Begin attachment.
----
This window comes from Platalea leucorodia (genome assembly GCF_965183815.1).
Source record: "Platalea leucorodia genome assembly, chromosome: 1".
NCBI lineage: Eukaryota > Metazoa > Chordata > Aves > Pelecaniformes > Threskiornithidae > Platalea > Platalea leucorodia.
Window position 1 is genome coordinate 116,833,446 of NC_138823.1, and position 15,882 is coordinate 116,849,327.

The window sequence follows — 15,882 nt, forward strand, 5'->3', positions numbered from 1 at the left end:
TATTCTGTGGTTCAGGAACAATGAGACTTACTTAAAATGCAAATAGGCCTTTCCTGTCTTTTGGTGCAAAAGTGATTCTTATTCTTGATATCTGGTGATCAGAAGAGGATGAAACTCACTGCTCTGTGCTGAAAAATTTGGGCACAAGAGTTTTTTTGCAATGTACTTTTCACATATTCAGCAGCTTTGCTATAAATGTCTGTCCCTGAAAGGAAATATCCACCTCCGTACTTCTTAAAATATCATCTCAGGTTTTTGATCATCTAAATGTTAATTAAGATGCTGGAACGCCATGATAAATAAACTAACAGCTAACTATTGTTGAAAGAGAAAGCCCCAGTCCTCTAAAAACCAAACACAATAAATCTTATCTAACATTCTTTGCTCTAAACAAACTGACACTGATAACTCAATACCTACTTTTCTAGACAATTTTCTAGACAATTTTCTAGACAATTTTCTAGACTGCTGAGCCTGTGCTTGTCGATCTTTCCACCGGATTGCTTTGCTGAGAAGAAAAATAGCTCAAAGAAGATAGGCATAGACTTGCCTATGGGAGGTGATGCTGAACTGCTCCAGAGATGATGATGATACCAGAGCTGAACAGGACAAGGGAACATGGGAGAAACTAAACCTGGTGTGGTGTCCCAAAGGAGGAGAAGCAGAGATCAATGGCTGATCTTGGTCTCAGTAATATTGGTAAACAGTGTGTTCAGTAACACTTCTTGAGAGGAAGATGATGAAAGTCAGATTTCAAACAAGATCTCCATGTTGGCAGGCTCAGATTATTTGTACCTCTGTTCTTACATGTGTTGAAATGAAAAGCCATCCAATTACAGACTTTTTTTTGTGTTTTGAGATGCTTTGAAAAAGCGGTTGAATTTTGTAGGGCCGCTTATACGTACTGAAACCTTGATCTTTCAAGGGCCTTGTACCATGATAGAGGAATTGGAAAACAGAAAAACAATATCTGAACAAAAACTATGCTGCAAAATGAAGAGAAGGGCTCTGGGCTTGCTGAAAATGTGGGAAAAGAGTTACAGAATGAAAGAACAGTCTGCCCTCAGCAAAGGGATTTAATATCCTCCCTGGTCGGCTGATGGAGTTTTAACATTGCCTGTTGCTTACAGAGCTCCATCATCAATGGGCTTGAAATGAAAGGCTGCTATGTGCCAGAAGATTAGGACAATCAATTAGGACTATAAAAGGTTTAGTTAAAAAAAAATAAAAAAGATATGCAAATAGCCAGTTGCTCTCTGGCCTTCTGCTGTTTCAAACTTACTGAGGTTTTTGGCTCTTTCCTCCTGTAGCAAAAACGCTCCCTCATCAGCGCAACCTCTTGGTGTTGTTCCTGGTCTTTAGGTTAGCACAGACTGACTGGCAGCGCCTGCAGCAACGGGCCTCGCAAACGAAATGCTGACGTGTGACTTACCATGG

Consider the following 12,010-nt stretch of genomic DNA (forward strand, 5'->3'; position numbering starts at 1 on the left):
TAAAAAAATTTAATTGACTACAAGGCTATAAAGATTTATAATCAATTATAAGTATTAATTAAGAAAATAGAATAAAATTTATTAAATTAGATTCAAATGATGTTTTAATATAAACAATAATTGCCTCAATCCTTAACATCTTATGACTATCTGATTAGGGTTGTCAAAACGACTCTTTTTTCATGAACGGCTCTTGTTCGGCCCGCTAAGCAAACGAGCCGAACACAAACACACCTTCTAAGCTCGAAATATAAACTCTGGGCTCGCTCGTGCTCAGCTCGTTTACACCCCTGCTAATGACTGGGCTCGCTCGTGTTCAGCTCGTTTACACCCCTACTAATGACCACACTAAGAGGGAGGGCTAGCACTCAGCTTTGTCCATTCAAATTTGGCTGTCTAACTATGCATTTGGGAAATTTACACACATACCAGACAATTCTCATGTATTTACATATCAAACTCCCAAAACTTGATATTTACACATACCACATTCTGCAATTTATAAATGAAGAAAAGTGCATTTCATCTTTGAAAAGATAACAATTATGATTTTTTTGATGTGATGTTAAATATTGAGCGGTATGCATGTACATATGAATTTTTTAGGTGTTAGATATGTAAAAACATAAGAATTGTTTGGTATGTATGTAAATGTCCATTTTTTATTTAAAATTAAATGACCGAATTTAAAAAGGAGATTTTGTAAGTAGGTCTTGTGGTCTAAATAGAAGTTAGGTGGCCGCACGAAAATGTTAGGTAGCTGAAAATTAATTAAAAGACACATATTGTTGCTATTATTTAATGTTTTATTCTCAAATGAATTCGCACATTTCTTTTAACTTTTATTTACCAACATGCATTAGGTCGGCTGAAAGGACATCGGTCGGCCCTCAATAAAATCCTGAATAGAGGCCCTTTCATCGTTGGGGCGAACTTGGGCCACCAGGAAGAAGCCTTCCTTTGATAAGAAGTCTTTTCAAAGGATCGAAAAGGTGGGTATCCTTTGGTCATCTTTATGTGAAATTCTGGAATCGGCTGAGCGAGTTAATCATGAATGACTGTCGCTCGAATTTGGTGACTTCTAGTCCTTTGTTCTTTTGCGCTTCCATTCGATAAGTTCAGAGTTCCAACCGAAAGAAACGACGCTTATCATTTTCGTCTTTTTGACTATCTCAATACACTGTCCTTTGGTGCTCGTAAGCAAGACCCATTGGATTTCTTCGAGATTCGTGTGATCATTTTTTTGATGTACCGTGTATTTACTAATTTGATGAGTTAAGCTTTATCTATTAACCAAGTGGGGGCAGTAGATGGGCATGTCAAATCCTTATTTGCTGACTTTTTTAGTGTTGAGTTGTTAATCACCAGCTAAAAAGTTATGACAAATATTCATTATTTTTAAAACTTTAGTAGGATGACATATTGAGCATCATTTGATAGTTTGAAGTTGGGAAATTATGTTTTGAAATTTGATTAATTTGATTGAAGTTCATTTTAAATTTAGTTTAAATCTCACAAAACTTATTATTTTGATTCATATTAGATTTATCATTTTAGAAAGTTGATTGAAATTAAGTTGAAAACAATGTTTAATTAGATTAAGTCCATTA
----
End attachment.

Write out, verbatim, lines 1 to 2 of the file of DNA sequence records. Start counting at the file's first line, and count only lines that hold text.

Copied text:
This window comes from Platalea leucorodia (genome assembly GCF_965183815.1).
Source record: "Platalea leucorodia genome assembly, chromosome: 1".